Reflecting the rohe: Ra-paki Marae

Long ago, Ngāi Tahu Chief Te Rakiwhakaputa claimed the settlement at Rāpaki for himself by laying his rāpaki (waist mat) on the shores of the bay. Since then the small Ngāi Tahu settlement, also known as Rāpaki o Te Rakiwhakaputa, has been home to his descendants, ngā uri o Te Hapū o Ngāti Wheke.

Since early 2000 Te Hapū o Ngāti Wheke planned for the construction of a new Whare Tipuna at Rāpaki Marae and in November 2010 ‘Wheke’ was unveiled.

Nik Kneale, Boffa Miskell design leader and landscape architect, worked collaboratively with the Rāpaki Marae Development Board and project team to develop a concept plan based on understanding the unique natural and cultural history of the rohe (area) and its people. He worked closely with renowned master weaver Aunty Doe Parata, of Rāpaki, to develop the concept of the atea space being a rāpaki laid on the ground.

“All who enter the marae must be welcomed onto, and pass over the atea, so we designed it to maximise the usable surface on the sloping site while also preserving visual connections to the harbour and the ancestral mountain, Te Poho o Tamatea,” Nik explains. “From his place at the apex of the whare, Te Rakiwhakaputa looks down over his atea, his rāpaki, and all who enter his marae.”

Local and recycled materials were used wherever possible to reflect Rāpaki’s genus loci and to save costs. For instance, the foundation stones from the original whare, Te Wheke, were re-used to form protective garden edges and to reference the memory of the former whare tipuna. Locally sourced plants were used in the gardens around the area to frame important views, and, further down the site, to provide ingredients for kai and rongoā as well as a future source of harakeke for weaving.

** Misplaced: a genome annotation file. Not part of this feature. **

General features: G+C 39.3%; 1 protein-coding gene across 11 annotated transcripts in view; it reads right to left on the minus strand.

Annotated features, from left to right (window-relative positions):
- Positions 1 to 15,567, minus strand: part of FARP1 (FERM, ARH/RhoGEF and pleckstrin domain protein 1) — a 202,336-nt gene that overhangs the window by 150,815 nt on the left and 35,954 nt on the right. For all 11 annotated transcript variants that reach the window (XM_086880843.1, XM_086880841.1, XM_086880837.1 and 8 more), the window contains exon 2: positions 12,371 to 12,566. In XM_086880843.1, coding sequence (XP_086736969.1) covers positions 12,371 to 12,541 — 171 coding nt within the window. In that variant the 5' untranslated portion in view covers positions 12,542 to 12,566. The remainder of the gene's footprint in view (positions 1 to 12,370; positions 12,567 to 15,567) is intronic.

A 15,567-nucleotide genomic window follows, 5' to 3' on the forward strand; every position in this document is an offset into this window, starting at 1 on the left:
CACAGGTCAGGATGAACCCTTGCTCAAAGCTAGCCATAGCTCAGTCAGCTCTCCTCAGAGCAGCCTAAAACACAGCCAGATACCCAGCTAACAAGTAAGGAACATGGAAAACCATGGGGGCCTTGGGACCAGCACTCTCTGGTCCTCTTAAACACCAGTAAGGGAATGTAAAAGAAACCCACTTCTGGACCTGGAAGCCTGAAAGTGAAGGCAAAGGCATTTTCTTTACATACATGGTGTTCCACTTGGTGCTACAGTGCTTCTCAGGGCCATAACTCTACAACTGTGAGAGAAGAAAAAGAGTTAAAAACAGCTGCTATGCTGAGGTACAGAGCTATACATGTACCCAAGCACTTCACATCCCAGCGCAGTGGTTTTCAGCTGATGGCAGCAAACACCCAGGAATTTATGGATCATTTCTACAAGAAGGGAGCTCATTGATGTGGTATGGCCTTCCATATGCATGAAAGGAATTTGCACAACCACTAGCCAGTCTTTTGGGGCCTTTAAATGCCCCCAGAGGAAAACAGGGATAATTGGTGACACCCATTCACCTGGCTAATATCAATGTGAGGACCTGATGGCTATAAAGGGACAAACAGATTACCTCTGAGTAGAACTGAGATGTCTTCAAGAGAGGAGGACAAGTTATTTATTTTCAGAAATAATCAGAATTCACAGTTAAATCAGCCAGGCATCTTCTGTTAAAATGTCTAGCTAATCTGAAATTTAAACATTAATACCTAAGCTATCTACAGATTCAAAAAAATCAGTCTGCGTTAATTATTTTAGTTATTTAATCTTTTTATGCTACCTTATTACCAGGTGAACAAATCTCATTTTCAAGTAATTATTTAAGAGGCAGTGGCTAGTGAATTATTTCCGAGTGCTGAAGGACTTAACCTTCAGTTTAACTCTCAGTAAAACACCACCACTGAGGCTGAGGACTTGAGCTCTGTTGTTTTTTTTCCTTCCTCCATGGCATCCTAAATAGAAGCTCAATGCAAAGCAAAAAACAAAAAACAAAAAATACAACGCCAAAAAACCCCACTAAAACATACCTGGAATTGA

Many in the community found refuge at the whare in the months that followed the 2011 Canterbury earthquake - proof of its success as a community facility and place of special meaning to the people of Rāpaki.

The whare’s success has special significance, too, for Boffa Miskell’s cultural advisor and planner, Amos Kamo, who is a member of Ngāti Wheke and has been involved since the early stages of the marae development project.

Meanwhile, Nik is currently working with Te Ngāi Tūāhuriri on their new marae development at Tuahiwi north of Christchurch.

For further information please contact Nik Kneale

1 November 2012